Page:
Performers ... The Fun Machine pride themselves on more than just their singing.

Performers ... The Fun Machine pride themselves on more than just their singing.

These days, you have to plan ahead if you want to get anywhere - something Canberrans Fun Machine have been practsing for a while.

The band is pragmatic about how they run their group, drummer Bec Taylor says.

''We have regular band meetings and we wrote down our goals at the beginning of the year. And one of them was 'Do a major support with a huge international or big Australian band.' ''


Listen to Fun Machine's single Ready for the Fight


Ticking that off their list when they supported glam-rock stars the Darkness earlier this year, this left receiving national radio play as the next big thing to achieve.

Fun Machine hit that high note as well, with their latest single Ready for the Fight receiving a good deal of air time on Triple J.

''That was very exciting, watching and listening,'' Taylor says.

Ready for the Fight is a unique track, playful and sparse, with its drumbeat created by hitting and kicking a ute, sampling the sounds then putting that into a track. And it is getting picked up all around the country.

''It's exciting,'' Taylor says. ''The Canberra music scene is so supportive, so it's great to be sharing it with everyone else.''

Taylor puts playing on the main stage at Foreshore festival last year as one of the band's biggest career highlights. Their performance was made all the more sweet because they were warming up the crowd for that special producer, Calvin Harris.

''It was really really fun dancing on stage in our costumes, with Calvin Harris in the wings ready to set up after our set,'' she says.

Fun Machine seem to be a band that collects lots of interesting stories. Such as the time that they snuck into Australian National University's Llewellyn Hall to record a piano part. Producer Sam King had suggested getting a big piano because the bass on the song was heavy.

''We couldn't get one and we asked the School of Music a number of times. 'Can we book a piano?' And they were like, 'No chance in hell, this place is chaos,' you know, because of the recent cuts.''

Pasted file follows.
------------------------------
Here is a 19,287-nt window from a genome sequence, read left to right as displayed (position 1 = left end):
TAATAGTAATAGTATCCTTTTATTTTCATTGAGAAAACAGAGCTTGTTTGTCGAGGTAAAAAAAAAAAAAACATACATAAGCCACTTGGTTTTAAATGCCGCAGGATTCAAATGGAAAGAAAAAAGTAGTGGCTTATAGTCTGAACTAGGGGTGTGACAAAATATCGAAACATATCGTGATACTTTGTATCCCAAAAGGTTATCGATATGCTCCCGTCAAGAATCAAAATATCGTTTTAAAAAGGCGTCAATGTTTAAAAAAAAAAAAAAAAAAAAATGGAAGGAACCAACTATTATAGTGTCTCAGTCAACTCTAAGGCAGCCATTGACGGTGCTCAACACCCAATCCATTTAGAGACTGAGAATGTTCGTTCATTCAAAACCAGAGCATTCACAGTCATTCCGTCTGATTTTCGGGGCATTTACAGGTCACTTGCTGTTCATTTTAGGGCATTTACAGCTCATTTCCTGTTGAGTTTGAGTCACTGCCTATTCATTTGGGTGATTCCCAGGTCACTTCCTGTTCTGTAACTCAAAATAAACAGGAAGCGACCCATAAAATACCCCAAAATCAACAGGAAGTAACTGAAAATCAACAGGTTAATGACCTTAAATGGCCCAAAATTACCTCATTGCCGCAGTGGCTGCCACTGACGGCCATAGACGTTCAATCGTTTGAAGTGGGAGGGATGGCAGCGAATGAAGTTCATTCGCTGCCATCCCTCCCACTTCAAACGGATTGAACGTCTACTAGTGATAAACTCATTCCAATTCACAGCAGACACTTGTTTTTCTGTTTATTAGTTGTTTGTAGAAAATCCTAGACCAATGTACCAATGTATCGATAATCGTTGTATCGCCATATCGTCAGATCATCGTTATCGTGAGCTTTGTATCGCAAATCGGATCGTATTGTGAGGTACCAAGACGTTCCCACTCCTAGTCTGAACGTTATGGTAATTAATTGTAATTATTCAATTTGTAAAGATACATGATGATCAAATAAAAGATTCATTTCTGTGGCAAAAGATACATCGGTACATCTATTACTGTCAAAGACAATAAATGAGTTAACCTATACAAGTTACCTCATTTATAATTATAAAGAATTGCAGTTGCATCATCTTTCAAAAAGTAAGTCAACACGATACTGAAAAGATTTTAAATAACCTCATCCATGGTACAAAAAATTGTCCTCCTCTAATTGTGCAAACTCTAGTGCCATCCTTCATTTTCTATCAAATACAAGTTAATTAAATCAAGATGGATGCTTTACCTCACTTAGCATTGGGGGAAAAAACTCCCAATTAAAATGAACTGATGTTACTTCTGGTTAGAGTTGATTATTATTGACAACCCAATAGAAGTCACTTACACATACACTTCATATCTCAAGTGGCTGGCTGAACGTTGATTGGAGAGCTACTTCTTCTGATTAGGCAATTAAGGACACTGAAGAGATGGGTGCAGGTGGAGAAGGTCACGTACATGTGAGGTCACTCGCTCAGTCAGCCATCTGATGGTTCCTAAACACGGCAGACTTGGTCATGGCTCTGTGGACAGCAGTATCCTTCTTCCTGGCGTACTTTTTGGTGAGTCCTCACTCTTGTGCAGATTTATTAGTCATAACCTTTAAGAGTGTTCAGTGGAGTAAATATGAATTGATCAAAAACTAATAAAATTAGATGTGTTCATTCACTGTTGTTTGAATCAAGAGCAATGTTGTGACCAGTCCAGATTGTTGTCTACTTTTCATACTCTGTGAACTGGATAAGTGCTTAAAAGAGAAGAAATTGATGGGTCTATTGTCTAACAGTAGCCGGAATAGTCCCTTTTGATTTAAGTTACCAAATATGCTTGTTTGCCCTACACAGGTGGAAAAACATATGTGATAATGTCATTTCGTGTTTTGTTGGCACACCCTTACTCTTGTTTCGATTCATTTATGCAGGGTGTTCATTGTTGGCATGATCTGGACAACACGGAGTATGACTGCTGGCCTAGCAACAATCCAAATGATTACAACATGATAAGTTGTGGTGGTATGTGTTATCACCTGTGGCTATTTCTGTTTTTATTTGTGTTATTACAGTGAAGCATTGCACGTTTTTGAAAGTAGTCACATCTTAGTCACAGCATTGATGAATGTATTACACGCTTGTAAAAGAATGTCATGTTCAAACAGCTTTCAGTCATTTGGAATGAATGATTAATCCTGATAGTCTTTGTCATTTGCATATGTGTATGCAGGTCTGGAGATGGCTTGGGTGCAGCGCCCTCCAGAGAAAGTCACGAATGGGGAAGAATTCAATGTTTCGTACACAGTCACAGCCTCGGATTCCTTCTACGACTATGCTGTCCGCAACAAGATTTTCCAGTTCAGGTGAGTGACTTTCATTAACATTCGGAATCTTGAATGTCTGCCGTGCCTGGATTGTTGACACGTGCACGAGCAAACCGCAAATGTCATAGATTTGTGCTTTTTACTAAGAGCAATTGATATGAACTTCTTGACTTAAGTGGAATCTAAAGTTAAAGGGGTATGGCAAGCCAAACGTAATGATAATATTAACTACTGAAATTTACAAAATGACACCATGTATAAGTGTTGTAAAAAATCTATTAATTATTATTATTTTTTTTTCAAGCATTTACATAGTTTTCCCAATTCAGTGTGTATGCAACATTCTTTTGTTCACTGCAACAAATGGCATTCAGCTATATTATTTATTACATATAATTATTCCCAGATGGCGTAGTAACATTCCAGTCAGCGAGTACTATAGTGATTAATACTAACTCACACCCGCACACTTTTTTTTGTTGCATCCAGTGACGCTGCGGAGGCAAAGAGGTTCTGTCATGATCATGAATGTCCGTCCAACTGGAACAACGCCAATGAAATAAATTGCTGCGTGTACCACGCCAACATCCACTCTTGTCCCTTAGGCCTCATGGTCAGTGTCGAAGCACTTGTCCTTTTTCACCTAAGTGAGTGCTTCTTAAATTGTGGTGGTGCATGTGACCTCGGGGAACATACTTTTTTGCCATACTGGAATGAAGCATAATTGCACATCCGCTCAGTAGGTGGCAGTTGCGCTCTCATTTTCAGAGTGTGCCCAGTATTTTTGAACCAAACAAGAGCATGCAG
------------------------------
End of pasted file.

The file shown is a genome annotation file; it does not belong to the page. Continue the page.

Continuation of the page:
In the end the band got what they were after. They managed to sneak in using iPhone torches to light their way in a pitch-black hallway, played the required piano part and got out of there as quickly as they could. Fun Machine are a quirky group and Taylor agrees that there is a fine balance to be had between going a bit crazy and making music to which other people will enjoy listening.

''We have a firm belief that we try not to do what a lot of other people are doing,'' Taylor says.

This means that the three-piece really free themselves up in the performance arena, not just the musical one.

''We are trying to break out of the mold of wearing skinny jeans and button-up shirts. We're trying to push boundaries in the performance aspect.

''During our shows, we like to make entertainment, not just music [for] looking at your shoes.

''We kind of have a policy, even if there is no audience; we still have to entertain the one person that is in the room.''

Fun Machine

WITH: Mustard Courage, Trendoid and Alphabet

WHEN: Friday, July 6

WHERE: The Polish White Eagle Club

TICKETS: $10 at the door

■ Arne Sjostedt is a music writer, former drummer and avid tunes fan